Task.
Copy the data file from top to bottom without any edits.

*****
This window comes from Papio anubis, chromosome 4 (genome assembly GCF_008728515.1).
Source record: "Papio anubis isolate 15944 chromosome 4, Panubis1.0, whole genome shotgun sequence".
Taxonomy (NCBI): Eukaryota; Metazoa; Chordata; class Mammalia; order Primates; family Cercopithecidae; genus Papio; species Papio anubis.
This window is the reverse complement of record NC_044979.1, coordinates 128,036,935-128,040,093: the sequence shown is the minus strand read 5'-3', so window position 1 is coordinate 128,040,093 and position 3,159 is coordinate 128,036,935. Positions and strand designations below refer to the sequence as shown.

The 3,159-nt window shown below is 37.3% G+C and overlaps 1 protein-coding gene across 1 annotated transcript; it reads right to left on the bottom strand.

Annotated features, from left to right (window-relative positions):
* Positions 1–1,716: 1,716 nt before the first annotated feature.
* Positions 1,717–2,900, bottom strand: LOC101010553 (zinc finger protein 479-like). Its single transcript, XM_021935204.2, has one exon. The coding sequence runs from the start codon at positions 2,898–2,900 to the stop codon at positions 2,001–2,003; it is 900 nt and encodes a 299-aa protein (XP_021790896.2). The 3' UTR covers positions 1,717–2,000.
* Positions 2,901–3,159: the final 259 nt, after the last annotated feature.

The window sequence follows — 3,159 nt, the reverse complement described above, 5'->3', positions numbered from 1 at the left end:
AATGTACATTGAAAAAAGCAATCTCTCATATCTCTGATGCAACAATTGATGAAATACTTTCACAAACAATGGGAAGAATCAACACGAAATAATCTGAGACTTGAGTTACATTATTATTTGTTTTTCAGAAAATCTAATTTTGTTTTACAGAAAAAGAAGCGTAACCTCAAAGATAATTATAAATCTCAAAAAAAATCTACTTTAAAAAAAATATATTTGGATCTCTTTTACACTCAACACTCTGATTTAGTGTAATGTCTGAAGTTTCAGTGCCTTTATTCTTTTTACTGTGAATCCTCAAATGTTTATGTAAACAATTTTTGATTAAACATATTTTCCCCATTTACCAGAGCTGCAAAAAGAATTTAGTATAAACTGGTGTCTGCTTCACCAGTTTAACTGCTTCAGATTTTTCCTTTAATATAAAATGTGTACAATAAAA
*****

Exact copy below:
This window comes from Papio anubis, chromosome 4 (genome assembly GCF_008728515.1).
Source record: "Papio anubis isolate 15944 chromosome 4, Panubis1.0, whole genome shotgun sequence".
Taxonomy (NCBI): Eukaryota; Metazoa; Chordata; class Mammalia; order Primates; family Cercopithecidae; genus Papio; species Papio anubis.
This window is the reverse complement of record NC_044979.1, coordinates 128,036,935-128,040,093: the sequence shown is the minus strand read 5'-3', so window position 1 is coordinate 128,040,093 and position 3,159 is coordinate 128,036,935. Positions and strand designations below refer to the sequence as shown.

The 3,159-nt window shown below is 37.3% G+C and overlaps 1 protein-coding gene across 1 annotated transcript; it reads right to left on the bottom strand.

Annotated features, from left to right (window-relative positions):
* Positions 1–1,716: 1,716 nt before the first annotated feature.
* Positions 1,717–2,900, bottom strand: LOC101010553 (zinc finger protein 479-like). Its single transcript, XM_021935204.2, has one exon. The coding sequence runs from the start codon at positions 2,898–2,900 to the stop codon at positions 2,001–2,003; it is 900 nt and encodes a 299-aa protein (XP_021790896.2). The 3' UTR covers positions 1,717–2,000.
* Positions 2,901–3,159: the final 259 nt, after the last annotated feature.

The window sequence follows — 3,159 nt, the reverse complement described above, 5'->3', positions numbered from 1 at the left end:
AATGTACATTGAAAAAAGCAATCTCTCATATCTCTGATGCAACAATTGATGAAATACTTTCACAAACAATGGGAAGAATCAACACGAAATAATCTGAGACTTGAGTTACATTATTATTTGTTTTTCAGAAAATCTAATTTTGTTTTACAGAAAAAGAAGCGTAACCTCAAAGATAATTATAAATCTCAAAAAAAATCTACTTTAAAAAAAATATATTTGGATCTCTTTTACACTCAACACTCTGATTTAGTGTAATGTCTGAAGTTTCAGTGCCTTTATTCTTTTTACTGTGAATCCTCAAATGTTTATGTAAACAATTTTTGATTAAACATATTTTCCCCATTTACCAGAGCTGCAAAAAGAATTTAGTATAAACTGGTGTCTGCTTCACCAGTTTAACTGCTTCAGATTTTTCCTTTAATATAAAATGTGTACAATAAAA